How to sell private shares in compliance with the Securities Act of 1933

Selling private shares is not the same as selling shares of public companies through the click of your mouse or tab of your finger via an online broker. The seller will have to ascertain for himself that he is complying with financial regulations when selling. The buyer will have to be an accredited investor. And both parties and the company involved will have to go through some paperwork to effectuate the transfer of shares from seller to buyer.

The below is going to involve going through some legal stuff, but don’t worry it’s actually quite simple.

When is a seller allowed to sell private shares?

Shares in private companies often qualify as so-called ‘restricted securities’, which means that they cannot be sold without registering the shares with the SEC, unless an exemption from registration is available. This is stated in the prohibition of  Section 5 of the Securities Act of 1933.

So what’s the exemption? It’s something called Section 4 (1) of the Securities Act of 1933. This section states that the prohibition of section 5 shall not apply to ‘transactions by any person other than an issuer, underwriter, or dealer‘. This means that if you are not an issuer, underwrite or dealer, you can sell your private shares without registering them.

As a employee, angel investor or founder of a private company, you are unlikely to qualify as an issuer(that’s the company itself) or an underwriter (a professional buyer and seller of securities).  However the risk exists that you will qualify as an underwriter when selling your shares if you are not careful. Why is that? Because an underwriter is anyone involved in the ‘public offer’ of securities. If you put in an AD in the WSJ that you are selling x amount of shares for x price, you are involved in a public offer and if you sell your shares you are likely to be doing so in violation of the Section 5 prohibition.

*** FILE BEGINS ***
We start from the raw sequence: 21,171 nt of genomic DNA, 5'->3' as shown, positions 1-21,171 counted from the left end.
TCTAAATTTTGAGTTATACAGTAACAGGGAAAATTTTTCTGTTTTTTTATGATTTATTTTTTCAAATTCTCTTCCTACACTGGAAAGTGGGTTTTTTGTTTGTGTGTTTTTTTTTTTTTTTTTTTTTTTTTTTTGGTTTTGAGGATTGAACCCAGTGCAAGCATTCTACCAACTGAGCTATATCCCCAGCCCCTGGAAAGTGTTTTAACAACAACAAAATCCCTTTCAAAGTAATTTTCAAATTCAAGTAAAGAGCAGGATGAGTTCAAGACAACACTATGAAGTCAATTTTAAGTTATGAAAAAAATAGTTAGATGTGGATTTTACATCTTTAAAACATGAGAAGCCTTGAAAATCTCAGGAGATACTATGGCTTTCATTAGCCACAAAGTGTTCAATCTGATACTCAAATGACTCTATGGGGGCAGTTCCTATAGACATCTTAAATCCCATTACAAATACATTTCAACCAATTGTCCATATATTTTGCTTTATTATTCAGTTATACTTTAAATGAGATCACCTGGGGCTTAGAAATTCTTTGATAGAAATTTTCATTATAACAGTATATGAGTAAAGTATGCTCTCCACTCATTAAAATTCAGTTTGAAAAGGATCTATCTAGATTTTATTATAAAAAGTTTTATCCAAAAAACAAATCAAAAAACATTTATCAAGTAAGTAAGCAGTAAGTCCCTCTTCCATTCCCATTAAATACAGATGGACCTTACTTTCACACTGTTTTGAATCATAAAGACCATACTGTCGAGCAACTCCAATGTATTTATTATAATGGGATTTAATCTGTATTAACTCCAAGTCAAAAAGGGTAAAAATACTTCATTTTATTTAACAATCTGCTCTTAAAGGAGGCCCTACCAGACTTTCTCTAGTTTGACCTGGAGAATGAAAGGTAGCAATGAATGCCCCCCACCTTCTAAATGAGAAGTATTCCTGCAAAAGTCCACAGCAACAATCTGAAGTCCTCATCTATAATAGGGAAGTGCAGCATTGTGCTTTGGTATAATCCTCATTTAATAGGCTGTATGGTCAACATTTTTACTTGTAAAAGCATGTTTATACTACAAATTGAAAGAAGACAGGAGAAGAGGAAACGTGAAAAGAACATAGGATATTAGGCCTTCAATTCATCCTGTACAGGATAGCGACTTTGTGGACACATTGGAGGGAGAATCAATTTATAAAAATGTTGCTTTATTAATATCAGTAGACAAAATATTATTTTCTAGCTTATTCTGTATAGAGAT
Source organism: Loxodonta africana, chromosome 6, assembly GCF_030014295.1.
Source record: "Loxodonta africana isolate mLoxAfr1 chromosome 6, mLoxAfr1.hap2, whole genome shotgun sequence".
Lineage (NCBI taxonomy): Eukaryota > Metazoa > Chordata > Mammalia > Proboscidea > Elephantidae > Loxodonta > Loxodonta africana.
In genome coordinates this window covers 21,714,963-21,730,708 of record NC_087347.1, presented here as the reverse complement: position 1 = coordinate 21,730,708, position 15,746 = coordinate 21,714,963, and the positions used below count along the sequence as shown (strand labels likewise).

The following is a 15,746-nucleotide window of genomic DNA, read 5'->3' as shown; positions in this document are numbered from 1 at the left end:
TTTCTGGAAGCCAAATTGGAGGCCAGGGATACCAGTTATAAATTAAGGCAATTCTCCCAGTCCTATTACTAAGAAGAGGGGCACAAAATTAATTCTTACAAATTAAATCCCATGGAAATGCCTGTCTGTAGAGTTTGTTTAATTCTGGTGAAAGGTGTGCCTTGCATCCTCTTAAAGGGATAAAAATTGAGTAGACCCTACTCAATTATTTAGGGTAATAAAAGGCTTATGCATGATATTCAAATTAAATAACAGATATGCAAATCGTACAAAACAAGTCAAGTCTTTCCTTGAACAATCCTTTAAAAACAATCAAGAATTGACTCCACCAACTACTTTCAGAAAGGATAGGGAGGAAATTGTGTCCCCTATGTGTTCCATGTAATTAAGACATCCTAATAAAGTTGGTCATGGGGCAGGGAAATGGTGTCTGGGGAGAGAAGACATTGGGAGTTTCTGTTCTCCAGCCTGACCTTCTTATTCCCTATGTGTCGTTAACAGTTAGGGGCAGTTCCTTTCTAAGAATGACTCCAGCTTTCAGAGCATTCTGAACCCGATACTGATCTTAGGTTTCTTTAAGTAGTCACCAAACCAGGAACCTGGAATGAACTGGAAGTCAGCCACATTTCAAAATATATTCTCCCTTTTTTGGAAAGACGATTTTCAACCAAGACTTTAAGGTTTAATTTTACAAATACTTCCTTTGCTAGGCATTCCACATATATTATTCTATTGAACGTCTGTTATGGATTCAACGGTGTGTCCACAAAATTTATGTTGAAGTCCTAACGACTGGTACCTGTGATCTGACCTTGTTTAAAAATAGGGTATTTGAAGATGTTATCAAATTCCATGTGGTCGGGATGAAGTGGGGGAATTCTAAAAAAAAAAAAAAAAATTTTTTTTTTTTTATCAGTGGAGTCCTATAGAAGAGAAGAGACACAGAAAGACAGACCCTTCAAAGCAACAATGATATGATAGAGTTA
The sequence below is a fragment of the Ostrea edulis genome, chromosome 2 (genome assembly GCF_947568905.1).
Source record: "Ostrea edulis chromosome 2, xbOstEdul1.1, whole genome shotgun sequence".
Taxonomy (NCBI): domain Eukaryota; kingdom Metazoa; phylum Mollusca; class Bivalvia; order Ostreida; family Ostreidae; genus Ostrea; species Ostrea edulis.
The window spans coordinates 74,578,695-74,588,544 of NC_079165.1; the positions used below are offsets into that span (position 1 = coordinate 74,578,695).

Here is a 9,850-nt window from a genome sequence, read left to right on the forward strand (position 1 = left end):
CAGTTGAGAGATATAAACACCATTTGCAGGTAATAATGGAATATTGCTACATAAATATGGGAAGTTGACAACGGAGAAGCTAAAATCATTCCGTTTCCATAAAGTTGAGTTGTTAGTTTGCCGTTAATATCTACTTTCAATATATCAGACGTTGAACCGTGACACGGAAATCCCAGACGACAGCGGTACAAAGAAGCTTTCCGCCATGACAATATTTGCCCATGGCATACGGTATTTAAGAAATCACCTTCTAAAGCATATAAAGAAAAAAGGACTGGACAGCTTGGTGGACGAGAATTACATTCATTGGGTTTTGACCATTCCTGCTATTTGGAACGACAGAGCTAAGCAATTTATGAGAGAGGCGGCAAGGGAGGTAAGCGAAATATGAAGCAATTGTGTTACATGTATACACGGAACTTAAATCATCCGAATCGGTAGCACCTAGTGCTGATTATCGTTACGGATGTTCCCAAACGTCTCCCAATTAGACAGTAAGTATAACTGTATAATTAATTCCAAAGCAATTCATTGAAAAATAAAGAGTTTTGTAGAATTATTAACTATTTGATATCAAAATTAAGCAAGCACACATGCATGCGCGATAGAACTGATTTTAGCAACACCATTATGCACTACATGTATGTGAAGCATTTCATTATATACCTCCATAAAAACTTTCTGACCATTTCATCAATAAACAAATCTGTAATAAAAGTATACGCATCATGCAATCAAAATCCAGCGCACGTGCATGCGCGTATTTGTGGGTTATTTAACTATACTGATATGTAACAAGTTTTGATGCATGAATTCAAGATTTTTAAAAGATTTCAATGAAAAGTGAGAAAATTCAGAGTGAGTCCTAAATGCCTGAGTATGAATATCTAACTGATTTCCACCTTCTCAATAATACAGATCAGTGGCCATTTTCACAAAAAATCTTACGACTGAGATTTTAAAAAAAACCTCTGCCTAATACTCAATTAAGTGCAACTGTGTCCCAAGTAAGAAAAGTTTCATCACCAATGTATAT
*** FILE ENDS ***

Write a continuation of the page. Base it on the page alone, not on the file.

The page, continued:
So how can a seller avoid being qualified as an underwriter? The answer to that is twofold: there is something called Rule 144, and another called Section 4 (1 1/2). If you want to sell your private shares,  whether on any of the established marketplaces or directly to your neighbor in Palo Alto, you will have to rely on either one of those.

Rule 144

Rule 144 was promulgated by the SEC to offer a ‘safe harbor’ for the resale of private securities under Section 4 (1). Essentially the SEC is saying “yes it can be tough to know for sure how to avoid the status of underwriter, so we are going to create an example for you of how to do it”. Rule 144 contains a set of requirements, and meeting those requirements can assure you that you are complying with Section 4(1). It is not exclusive, therefore there are other ways to comply, but it’s one clear way of doing so.

Rule 144 is especially useful for small shareholders that are not corporate officers or directors. This is because of the concept of company ‘affiliate’. An affiliate is someone who has a form of control over the company. Usually you can be an affiliate if you onw 10% or more of the shares, or if you are a director of officer.

Affiliates must comply with the requirements that adequate information about the company is available and must also file notice of sale with the SEC, among others. Non-affiliates only have to comply with the holding period requirements. That is in most cases 1 year. Yes, 1 year. That means after exercising your shares options, you must wait one year before being able to rely on Rule 144.

What if you want to sell your shares before having held them for one year? That is where Section 4 (1 1/2) comes in.

Section 4 (1 1/2)

First of all, there is no such thing as a Section 4 (1 1/2) in the Securities Act. It is something that was made up by lawyers. We discussed Section 4 (1) already above, and there is a section 4 (2). That is the section that grants exemptions to private companies that are raising capital in a private placement. Ever heard of Regulation D? If you have ever raised funds for a start-up using regulation D, you have used Section 4(2). In fact Regulation D is to Section 4(2) what Rule 144 is to section 4(1), a safe harbor.

So what’s this non-existent Section 4(1 1/2)? Well, lawyers have figured out that the best way to avoid the status of underwriter and comply with Section 4(1), without relying on Rule 144, is to avoid anything that could be qualified as a public offer. The opposite of a public offer is a private placement. Section 4(2) deals with private placements (primary deals), therefore if you want to make sure you are not making a public offer when selling your shares in the secondary market, then you should make sure you are doing something that resembles a private placement. Therefore for comply with Section 4(1) you should look at the requirements of Section 4(2) and comply with those that are appropriate for a secondary deal. This is what is referred to as a Section 4(1 1/2) transaction.

The Key requirements for a Section 4 (1 1/2) transaction is that no general solicitation should occur (only sell to people you have a pre-existing relationship with) and that the buyer should be an accredited investor.

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